Watchdog Report: HUD says Fresno has wasted millions

The Fresno BeeDecember 22, 2012 

A million bucks -- blown on a project that never got off the ground.

Nearly $200,000 for another project -- wasted, as well.

More than $5 million spent on code enforcement -- no justification for it.

These are just a few of the taxpayer-funded disasters made by the city of Fresno's housing division over the past three years, according to a federal investigation.

The 29-page report from the U.S. Department of Housing and Urban Development describes a richly funded office whose staff had limited grasp of the rules and got little oversight from City Hall's top management.

City officials say things aren't as bad as HUD's triennial report suggests. But, they admit, they're bad enough to spark a major shake-up in how City Hall does housing.

Claudia Cazares has resigned as manager of the Housing and Community Development Division and no longer is with the city.

The housing division now reports to Assistant City Manager Renena Smith instead of downtown revitalization czar Craig Scharton, who has moved to a new job as business development director in City Manager Mark Scott's office.

And just about every housing decision now gets close HUD scrutiny as the feds and City Hall work hand-in-hand to fix things.

Scott said he, as the city's chief operating officer, takes responsibility for the mess. He said the problem was caused in part by the need to prioritize during a financial crisis that cut a wide swath through the city's payroll, including the ranks of top management. He said he and Mayor Ashley Swearengin spent much of their energies over the past 30 months trying to keep the city out of bankruptcy court.

(Mark Scott's response letters to HUD)

But the big problem is an unfocused city housing policy that was allowed to just drift along, catching City Hall's attention here or there but always receding into the background when something seemingly more pressing came up.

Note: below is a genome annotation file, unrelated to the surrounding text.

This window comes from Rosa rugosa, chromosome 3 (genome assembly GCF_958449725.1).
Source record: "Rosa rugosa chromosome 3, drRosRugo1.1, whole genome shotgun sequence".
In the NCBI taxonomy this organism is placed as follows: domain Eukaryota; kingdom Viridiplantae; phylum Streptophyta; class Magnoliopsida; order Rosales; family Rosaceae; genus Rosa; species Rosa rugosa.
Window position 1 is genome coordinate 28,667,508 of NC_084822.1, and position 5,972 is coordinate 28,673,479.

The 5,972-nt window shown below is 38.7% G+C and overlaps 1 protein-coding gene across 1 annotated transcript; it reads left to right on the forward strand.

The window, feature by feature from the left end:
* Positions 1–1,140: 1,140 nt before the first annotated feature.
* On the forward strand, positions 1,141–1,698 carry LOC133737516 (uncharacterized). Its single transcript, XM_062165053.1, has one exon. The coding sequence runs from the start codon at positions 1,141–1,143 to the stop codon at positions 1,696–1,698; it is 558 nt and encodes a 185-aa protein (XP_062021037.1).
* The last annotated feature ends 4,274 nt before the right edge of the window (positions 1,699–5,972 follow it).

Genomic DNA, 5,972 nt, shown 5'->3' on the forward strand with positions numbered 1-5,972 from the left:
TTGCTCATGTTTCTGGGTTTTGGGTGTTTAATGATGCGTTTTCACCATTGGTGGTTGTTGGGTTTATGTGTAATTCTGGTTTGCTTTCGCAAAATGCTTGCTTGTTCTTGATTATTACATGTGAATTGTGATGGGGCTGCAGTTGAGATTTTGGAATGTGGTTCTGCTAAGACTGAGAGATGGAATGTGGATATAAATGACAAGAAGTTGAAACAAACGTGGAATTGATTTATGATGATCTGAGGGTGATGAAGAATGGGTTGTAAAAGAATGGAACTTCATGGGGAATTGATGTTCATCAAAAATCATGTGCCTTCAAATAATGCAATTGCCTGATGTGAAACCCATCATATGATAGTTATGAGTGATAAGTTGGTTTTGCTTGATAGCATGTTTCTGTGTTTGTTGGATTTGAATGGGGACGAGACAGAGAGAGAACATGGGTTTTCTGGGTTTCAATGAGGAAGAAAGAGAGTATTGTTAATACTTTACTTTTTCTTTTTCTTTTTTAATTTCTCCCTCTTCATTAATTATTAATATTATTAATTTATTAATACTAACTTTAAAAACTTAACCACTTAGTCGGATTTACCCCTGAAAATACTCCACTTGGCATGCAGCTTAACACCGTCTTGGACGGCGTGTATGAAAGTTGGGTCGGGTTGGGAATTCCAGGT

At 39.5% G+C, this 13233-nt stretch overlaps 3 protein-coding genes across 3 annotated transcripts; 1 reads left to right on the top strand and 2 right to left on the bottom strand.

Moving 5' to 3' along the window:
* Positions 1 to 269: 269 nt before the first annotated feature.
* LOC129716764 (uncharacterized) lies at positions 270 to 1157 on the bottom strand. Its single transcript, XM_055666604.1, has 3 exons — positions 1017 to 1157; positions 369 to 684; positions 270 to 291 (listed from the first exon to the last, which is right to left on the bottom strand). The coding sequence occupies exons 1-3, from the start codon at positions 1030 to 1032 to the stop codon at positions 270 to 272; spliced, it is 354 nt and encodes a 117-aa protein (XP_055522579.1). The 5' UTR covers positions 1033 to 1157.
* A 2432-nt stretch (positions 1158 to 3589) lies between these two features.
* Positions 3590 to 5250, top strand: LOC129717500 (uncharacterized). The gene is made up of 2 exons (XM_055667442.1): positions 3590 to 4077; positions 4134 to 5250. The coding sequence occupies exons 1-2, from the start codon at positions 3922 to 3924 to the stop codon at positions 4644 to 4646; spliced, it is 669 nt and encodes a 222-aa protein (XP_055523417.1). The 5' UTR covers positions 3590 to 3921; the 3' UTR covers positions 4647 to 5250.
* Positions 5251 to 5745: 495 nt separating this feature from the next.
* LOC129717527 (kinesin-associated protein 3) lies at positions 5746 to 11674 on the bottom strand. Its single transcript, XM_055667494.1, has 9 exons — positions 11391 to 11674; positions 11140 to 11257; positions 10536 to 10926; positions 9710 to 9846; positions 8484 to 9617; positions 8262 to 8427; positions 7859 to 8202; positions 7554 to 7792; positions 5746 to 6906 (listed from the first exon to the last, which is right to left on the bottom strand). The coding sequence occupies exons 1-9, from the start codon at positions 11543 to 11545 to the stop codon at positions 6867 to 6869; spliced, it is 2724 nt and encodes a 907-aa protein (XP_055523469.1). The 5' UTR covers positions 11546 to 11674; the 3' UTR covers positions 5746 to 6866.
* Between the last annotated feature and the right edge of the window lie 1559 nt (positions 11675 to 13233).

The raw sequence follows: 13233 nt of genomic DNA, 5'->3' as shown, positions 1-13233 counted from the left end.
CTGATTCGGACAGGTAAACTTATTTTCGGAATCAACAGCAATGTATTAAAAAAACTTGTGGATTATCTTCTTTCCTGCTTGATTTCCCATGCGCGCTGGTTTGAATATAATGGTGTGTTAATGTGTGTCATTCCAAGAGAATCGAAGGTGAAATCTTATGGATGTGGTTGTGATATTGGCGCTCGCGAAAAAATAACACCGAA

"We've had objectives, but we set the objectives so broadly that they didn't really focus anything," said Scott, who doubles as the city's planning director. "We've brought a project in here, we've brought a project in there. But nobody could see what the overall objective of all this is."

Scharton said HUD auditors should have interviewed the HUD executives who routinely visited Fresno to praise the housing division for its good work in places like downtown's Lowell neighborhood.

"People trying to make change were patting us on the back," Scharton said.

City Council members were briefed a few months ago on the HUD report in closed session.

"Mark is overwhelmed -- there's no planning director and he's stretched real thin," said Council Member Lee Brand, the housing division's harshest critic for the past four years. "He doesn't have qualified people who can do the job. They make decisions on rah-rah, not facts and figures. This is the result."

The HUD report is a prime example of government gobbledygook.

Investigators "identified several administrative and program management issues which will be shared with you," Maria Cremer, the San Francisco-based director of HUD's Office of Community Planning and Development, wrote in an Aug. 17 cover letter to Scott.

That apparently is the extent of HUD's outrage -- at least in print.

The report itself, though, suggests a peeved federal agency.

HUD investigators were in Fresno for a week in late May. They dug into the city's handling of three sources of housing money: Community Development Block Grants, the Home Investment Partnership Program (called HOME funds) and the Neighborhood Stabilization Program.

Investigators made 14 findings and listed three concerns. They also identified causes, effects and corrective actions.

The Bastian Court project in downtown gives a good sense of what HUD investigators found.

Bastian Court was to be a five-story apartment complex with about 60 units for low- and moderate-income tenants on the northwest corner of Stanislaus and L streets. It had been in the works since late 2007, when Alan Autry was mayor. A San Francisco-based nonprofit and Cornerstone Church's foundation teamed up as developers.

The developers wanted help to jump-start the $14.7 million project. The City Council in October 2008, a few months before Swearengin took office, agreed to invest $2.1 million of the city's HOME funds -- federal money with federal strings but handled locally.

All the developers had to do was get their own money.

But the housing market at the time was cooling fast, in Fresno as well as nationally. The full effect of the Great Recession was just over the horizon, but a chill was in the air. Bastian Court's developers failed year after year to line up the financing.